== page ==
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Can "confidential computing" finally solve enterprise security?

The confidential computing initiative takes aim at securing data where it's most vulnerable: during processing.

Edge computing, AI, IoT, and 5G are all technologies powering innovation, but there's a fundamental lack of trust blocking their adoption. The reluctance stems from a lack in confidence in each technology's ability to protect data.

But an emerging data security model promises to alleviate organizations' big concerns about data exposure. It's called "confidential computing," and it's an emerging paradigm for securing data when it's in use—its most vulnerable state—by performing computations in a secure, hardware-based environment that's kept isolated from the rest of the system.

Data security: A three-legged stool

Data can exist in one of three states: It's either in transit, at rest, or in use. Confidential computing addresses the "in use" security case. All three states require security measures to be in place to ensure that unauthorized entities can't access the data. When data is in transit between applications and servers or at rest in storage, there are numerous measures available to protect it, including encryption, anti-malware software, and perimeter security.

Please read: How do we trust the untrustable?

Not so easily secured is the third leg of the stool: data in use. It's more complicated because in order for applications to compute, they must have access to decrypted, unprotected data. It's in this unsecured state, when data is in use, that it's particularly vulnerable to root user compromises and malware that can access and steal the contents of memory.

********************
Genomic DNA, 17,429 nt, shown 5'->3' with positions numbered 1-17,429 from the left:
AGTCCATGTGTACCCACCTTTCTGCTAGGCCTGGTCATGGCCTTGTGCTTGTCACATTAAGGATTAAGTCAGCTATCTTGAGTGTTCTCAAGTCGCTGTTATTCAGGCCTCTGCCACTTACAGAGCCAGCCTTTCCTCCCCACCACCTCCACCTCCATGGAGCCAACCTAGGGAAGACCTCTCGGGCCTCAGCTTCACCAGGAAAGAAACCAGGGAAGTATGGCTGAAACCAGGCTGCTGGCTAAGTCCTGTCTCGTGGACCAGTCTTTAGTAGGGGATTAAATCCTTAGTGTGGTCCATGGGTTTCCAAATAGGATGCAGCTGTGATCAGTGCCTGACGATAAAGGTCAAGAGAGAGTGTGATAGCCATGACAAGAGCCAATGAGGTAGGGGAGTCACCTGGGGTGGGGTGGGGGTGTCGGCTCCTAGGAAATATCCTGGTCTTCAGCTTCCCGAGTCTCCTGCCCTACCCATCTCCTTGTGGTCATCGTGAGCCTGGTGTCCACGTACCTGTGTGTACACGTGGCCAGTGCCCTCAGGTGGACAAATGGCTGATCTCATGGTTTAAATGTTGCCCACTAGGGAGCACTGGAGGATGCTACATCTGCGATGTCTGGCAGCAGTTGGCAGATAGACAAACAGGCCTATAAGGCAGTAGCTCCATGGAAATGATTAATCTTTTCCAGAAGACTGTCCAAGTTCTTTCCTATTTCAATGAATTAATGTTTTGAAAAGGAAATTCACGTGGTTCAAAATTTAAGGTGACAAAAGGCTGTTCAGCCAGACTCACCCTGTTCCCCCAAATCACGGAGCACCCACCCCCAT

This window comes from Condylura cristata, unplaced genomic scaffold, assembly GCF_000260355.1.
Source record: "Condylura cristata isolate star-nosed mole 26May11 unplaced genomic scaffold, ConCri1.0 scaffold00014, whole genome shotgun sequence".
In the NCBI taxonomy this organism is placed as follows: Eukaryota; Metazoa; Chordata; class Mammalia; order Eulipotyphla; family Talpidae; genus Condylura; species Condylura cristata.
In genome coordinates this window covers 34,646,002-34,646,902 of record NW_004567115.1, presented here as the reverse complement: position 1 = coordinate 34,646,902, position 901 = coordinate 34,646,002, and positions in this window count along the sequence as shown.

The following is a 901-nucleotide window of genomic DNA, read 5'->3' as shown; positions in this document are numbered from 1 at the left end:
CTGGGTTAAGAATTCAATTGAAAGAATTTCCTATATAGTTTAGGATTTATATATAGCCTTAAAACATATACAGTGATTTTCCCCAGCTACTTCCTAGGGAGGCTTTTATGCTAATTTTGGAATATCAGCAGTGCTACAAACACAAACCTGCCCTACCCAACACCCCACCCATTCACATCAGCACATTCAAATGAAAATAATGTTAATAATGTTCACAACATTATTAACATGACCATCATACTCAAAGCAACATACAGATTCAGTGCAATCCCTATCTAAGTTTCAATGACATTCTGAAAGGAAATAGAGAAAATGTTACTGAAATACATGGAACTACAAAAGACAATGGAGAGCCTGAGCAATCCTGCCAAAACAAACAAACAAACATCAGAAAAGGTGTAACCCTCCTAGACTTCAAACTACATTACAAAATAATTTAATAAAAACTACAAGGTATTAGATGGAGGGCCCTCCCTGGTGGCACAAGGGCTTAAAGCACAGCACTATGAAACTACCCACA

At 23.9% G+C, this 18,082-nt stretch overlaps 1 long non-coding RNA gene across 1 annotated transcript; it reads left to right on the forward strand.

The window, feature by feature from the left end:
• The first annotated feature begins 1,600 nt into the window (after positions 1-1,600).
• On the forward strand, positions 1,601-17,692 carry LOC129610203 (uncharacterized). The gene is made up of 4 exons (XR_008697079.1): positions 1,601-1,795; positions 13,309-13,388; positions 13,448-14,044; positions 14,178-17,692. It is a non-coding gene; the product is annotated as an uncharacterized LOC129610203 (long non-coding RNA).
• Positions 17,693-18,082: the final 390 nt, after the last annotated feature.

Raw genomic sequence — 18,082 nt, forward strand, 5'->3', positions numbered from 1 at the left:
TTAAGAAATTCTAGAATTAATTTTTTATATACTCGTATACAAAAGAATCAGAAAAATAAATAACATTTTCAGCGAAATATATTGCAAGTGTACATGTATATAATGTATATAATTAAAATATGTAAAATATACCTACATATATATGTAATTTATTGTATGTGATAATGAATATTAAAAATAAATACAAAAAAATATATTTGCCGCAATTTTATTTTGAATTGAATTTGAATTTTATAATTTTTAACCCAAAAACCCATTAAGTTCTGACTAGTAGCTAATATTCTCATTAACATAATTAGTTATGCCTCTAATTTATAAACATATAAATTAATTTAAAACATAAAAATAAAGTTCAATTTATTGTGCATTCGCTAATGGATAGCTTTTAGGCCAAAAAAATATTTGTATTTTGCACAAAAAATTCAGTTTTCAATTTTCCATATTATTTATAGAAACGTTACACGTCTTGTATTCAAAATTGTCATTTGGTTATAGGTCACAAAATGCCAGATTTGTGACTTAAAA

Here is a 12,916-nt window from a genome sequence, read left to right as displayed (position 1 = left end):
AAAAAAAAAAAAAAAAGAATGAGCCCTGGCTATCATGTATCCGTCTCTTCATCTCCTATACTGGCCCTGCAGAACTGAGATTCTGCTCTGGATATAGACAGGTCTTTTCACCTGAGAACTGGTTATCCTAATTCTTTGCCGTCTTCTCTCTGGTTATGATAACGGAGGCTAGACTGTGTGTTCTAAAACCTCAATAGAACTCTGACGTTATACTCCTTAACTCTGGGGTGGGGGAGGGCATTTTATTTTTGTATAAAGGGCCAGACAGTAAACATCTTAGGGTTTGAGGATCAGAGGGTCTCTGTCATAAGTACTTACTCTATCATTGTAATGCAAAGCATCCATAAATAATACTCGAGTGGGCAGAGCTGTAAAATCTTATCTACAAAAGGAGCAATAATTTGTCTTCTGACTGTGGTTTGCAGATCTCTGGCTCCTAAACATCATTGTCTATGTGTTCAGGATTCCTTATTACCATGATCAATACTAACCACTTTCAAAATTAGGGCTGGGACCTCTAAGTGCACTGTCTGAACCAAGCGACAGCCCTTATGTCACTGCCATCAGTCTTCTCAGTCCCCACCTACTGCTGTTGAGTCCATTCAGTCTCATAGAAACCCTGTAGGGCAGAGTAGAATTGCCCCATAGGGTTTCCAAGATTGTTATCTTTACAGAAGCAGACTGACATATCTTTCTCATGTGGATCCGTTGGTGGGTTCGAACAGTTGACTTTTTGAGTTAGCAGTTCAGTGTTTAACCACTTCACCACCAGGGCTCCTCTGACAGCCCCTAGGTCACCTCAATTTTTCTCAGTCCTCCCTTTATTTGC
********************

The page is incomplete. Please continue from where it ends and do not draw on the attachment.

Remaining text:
What is confidential computing?

Confidential computing is a cloud technology with the fundamental goal of delivering higher assurances to enterprises that their data is protected while it's being processed, encouraging them to migrate computing workloads to these platforms. Its goal is to provide protection to data when it's in its most vulnerable state: in use.

As defined by the Confidential Computing Consortium (CCC), confidential computing is the protection of data in use by performing computations in a hardware-based trusted execution environment (TEE). The CCC, a Linux Foundation project community, was founded in August 2019 at the Open Source Summit North America and launched in October 2019. It comprises a group of cloud providers, hardware vendors, and software developers committed to open governance and collaboration to accelerate adoption of TEE standards and technologies.

A TEE enforces execution of only authorized code. Any data in the TEE can't be read or tampered with by any code or debugger outside that environment. According to the CCC, "A TEE is a secure and isolated environment that prevents unauthorized access or modification of applications and data while in use, thereby increasing the security assurances for organizations that manage sensitive and regulated data." A TEE must provide data confidentiality, data integrity, and code integrity. It may also provide code confidentiality, authenticated launch, programmability, recoverability, and attestability. Attestability is a key capability for a TEE. It means that code delivers verifiable evidence to another party of its origin and current state. This gives the party checking the evidence high confidence that the code is not generated by malware or unauthorized parties.

Please read: Boosting security with trusted execution environments

Security in any layer of the compute stack can be compromised by a breach at a lower layer, so security solutions must exist down to the lowest layers, even for the hardware's processing components. By doing so, operating system and device driver vendors, platform and peripheral vendors, and service providers are all removed from the required trusted party list. This minimizes exposure from potential threats by other applications on the host, the host OS and hypervisor, system administrators, service providers, and even the infrastructure owner. As a matter of course, it means that not even the chosen cloud hosting provider can access information inside a TEE because the TEE uses embedded hardware keys the provider can't access.